Many people do not know that some national developers (not necessarily those in Kootenai County) make it part of their business plan to buy cheap land around airports, lobby for city planners to change the zoning by promising tax revenues, build dense housing, sell it off quickly before the buyers realize they are under the approach or takeoff zones, then move on to greener pastures.

The airport, its users and the people of the region who realize benefits from the airport (without realizing it) take the hit when complaints from these new upset home owners start rolling in. Timid politicians then try to placate these homeowners by putting restrictions on the use of the airport, noise abatements, closing the airport to takeoffs and landings between certain hours, and restricting future growth of the airport that would benefit the community as a whole.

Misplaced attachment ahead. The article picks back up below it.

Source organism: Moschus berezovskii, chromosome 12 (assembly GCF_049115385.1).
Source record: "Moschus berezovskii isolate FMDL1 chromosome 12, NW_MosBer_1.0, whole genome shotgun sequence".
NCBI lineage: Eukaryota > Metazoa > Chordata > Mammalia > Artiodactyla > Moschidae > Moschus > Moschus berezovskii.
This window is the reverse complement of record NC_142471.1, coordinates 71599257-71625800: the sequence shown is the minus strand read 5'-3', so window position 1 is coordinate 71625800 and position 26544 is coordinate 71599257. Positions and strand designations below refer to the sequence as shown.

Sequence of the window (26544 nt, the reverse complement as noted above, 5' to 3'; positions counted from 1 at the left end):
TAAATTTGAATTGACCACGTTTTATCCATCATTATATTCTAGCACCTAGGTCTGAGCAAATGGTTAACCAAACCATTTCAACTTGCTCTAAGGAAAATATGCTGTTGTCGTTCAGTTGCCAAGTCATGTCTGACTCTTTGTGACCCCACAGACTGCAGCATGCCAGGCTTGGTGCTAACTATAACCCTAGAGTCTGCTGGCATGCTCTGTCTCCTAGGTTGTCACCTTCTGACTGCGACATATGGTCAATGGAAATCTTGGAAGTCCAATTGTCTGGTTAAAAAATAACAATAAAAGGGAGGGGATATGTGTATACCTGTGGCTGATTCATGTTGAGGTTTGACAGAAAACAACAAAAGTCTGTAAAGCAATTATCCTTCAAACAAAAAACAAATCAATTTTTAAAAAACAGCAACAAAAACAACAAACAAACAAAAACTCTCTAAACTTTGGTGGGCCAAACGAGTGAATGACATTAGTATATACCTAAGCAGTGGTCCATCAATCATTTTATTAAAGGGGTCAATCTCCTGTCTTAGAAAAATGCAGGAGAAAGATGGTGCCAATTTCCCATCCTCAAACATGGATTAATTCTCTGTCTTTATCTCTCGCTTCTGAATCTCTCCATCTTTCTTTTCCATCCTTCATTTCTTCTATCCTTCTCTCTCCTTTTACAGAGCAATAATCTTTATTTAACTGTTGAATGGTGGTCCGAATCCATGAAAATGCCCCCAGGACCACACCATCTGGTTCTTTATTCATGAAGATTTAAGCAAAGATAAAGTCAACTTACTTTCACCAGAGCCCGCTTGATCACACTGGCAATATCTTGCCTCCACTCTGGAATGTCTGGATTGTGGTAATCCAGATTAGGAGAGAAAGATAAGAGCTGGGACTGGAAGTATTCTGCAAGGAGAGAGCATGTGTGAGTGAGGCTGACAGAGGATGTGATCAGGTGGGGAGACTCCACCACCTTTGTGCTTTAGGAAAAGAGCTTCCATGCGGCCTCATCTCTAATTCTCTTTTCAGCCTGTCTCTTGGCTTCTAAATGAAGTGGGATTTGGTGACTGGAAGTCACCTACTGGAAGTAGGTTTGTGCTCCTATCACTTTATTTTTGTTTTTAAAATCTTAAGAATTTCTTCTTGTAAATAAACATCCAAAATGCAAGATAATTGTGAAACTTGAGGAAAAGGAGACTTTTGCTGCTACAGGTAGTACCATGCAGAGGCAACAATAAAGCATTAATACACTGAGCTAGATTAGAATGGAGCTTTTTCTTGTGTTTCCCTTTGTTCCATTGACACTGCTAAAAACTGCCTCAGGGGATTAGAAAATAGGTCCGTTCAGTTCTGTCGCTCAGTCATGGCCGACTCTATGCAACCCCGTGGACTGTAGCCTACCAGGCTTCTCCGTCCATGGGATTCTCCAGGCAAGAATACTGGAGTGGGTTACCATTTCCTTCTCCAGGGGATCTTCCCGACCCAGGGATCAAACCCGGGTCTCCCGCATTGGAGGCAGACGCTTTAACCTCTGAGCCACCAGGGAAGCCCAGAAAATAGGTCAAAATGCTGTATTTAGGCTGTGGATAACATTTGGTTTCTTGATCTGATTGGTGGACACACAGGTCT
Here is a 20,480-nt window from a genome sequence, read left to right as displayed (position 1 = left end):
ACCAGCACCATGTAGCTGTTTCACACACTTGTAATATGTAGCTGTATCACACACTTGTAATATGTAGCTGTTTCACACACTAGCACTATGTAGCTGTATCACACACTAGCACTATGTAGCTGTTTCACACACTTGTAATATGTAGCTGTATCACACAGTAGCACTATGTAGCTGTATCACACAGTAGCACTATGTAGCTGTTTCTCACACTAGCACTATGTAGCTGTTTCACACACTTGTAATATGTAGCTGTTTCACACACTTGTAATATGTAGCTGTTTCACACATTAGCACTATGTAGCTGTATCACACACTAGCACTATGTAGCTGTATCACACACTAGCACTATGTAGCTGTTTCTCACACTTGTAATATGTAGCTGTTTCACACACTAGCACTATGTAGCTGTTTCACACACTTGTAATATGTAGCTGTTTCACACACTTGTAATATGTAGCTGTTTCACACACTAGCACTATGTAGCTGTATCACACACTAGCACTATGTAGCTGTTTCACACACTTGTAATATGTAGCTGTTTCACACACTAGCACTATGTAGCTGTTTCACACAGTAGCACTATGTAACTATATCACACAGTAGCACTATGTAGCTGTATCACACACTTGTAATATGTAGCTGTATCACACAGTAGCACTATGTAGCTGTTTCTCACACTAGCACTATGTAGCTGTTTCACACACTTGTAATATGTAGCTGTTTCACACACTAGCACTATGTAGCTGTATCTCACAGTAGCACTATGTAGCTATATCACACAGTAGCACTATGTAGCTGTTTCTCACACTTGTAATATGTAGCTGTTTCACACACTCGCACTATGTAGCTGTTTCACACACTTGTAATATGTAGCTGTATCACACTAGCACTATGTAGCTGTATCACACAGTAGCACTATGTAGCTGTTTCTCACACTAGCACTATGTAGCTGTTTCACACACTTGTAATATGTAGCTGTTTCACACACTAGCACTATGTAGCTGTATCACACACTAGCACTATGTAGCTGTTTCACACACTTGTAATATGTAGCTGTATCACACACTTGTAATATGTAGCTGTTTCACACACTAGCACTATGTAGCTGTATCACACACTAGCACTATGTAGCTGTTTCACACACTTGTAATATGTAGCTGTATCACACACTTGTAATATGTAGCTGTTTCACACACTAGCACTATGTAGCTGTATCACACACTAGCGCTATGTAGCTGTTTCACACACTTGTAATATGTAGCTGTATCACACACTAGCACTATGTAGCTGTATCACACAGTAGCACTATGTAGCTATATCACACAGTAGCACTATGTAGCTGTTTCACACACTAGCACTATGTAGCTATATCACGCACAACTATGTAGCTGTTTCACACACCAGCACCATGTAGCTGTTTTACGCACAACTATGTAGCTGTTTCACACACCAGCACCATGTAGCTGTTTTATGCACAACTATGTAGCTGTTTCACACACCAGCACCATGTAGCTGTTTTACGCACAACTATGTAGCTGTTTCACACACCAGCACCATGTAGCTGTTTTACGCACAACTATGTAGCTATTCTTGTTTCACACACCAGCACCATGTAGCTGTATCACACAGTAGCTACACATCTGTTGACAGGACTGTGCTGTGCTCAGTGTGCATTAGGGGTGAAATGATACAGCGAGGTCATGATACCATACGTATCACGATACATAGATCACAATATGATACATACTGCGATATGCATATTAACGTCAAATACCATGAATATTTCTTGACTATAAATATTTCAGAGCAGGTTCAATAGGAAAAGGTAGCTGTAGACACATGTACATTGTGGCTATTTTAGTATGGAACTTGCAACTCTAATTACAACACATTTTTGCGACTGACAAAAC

When the FAA congealed these six impact zones, it based its findings on statistical data populated with dots showing crash locations relative to each runway. In the interests of reality, rarely are crashes of aircraft truly represented by dots where the aircraft actually spins straight in; rather they are longish dashes representing an aircraft trying to bleed off speed and energy in a more horizontal direction. In these cases building density matters.

Greg Delavan was attempting to put in place a future for Coeur d'Alene Airport/Pappy Boyington Field in as safe a manner as possible and in my opinion, because it became an impediment to tax revenues and developer profits, he was fired.

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British Airways’ Parent Lifts Guidance: International Consolidated Airlines Group Boosted by Turnaround at Its Iberia Unit

The Wall Street Journal
By Robert Wall